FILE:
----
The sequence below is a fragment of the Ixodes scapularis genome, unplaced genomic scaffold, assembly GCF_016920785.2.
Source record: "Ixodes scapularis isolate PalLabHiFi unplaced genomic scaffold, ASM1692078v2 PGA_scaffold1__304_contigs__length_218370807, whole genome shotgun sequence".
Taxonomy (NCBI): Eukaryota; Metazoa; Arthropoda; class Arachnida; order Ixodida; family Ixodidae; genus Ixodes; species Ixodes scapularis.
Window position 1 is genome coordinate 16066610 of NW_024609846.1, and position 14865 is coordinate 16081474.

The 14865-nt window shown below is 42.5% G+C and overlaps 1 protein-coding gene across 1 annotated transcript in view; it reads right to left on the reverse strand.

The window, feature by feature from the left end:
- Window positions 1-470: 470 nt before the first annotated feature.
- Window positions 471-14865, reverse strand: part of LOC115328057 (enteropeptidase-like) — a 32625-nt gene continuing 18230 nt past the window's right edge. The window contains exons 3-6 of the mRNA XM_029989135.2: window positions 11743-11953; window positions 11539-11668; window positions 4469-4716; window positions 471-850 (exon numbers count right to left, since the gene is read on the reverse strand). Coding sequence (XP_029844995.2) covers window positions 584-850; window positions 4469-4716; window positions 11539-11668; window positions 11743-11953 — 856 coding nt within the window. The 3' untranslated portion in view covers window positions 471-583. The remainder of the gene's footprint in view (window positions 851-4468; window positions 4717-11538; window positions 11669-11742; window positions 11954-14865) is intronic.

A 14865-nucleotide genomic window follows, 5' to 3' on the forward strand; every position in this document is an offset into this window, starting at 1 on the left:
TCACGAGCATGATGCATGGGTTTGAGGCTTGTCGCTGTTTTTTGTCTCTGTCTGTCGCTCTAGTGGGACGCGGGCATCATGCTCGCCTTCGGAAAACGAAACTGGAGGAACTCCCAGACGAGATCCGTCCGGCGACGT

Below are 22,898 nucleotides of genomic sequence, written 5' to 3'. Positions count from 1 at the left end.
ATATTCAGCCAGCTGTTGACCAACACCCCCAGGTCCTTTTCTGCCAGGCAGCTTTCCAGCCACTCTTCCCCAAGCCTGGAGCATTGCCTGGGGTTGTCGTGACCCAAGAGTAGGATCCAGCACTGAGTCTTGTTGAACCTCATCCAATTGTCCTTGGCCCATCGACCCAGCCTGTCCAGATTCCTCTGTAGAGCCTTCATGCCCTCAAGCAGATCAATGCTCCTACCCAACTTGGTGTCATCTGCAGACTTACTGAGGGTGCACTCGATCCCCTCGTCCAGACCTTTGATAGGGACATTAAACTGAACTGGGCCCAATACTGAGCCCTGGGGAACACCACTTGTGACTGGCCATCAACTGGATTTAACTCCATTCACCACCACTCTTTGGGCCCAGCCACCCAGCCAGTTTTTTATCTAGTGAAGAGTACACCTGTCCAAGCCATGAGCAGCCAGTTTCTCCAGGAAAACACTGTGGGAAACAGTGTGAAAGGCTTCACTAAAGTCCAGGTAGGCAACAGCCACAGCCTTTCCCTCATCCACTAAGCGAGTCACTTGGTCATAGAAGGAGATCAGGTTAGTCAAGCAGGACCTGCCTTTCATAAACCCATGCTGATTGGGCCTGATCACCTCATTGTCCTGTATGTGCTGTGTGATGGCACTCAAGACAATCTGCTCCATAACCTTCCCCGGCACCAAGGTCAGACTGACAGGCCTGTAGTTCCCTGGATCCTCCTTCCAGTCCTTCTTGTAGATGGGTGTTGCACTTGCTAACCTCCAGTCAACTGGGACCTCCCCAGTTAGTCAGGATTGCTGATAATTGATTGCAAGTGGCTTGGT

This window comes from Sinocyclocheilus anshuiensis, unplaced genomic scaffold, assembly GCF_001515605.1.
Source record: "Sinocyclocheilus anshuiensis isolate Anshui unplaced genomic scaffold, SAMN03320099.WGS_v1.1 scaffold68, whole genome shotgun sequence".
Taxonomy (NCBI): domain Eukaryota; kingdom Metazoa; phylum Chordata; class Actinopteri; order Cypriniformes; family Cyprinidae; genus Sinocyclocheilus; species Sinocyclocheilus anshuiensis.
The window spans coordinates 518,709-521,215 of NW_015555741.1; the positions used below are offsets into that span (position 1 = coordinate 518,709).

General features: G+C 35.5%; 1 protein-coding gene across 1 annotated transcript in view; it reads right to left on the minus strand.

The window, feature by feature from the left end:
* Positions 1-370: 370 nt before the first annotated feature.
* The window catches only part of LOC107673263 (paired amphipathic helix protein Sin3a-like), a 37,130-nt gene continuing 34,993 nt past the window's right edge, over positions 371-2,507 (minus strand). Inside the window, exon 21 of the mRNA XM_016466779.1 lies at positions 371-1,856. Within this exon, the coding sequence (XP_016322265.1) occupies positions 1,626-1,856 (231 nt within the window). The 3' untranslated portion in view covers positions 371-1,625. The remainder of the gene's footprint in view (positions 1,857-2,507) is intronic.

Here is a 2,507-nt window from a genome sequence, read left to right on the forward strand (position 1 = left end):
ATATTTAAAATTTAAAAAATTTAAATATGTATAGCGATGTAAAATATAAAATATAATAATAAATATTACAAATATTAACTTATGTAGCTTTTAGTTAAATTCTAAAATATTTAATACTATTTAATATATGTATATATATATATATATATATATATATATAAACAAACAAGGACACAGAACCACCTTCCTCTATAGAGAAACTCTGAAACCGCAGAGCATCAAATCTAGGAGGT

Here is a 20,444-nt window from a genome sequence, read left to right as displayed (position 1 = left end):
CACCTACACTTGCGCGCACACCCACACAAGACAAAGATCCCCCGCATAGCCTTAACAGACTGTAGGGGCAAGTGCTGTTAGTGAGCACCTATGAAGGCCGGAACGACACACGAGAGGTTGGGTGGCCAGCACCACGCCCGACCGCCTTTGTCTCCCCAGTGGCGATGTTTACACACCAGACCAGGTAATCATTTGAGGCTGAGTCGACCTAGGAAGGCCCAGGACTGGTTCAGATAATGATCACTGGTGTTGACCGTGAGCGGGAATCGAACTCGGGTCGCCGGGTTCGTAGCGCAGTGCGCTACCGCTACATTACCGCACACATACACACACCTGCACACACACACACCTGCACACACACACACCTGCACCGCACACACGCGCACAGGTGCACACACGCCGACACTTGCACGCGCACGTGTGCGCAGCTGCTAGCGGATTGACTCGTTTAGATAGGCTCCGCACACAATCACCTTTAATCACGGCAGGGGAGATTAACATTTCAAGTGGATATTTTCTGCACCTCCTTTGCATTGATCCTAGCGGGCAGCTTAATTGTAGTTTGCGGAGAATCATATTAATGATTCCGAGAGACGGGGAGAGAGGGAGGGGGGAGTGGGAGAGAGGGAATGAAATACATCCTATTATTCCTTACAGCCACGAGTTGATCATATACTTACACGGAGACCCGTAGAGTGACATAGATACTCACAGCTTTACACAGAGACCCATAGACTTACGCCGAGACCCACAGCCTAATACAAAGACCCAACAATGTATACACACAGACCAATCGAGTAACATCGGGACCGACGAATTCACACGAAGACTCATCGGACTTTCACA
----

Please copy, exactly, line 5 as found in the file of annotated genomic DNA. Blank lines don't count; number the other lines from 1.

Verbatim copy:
The 14865-nt window shown below is 42.5% G+C and overlaps 1 protein-coding gene across 1 annotated transcript in view; it reads right to left on the reverse strand.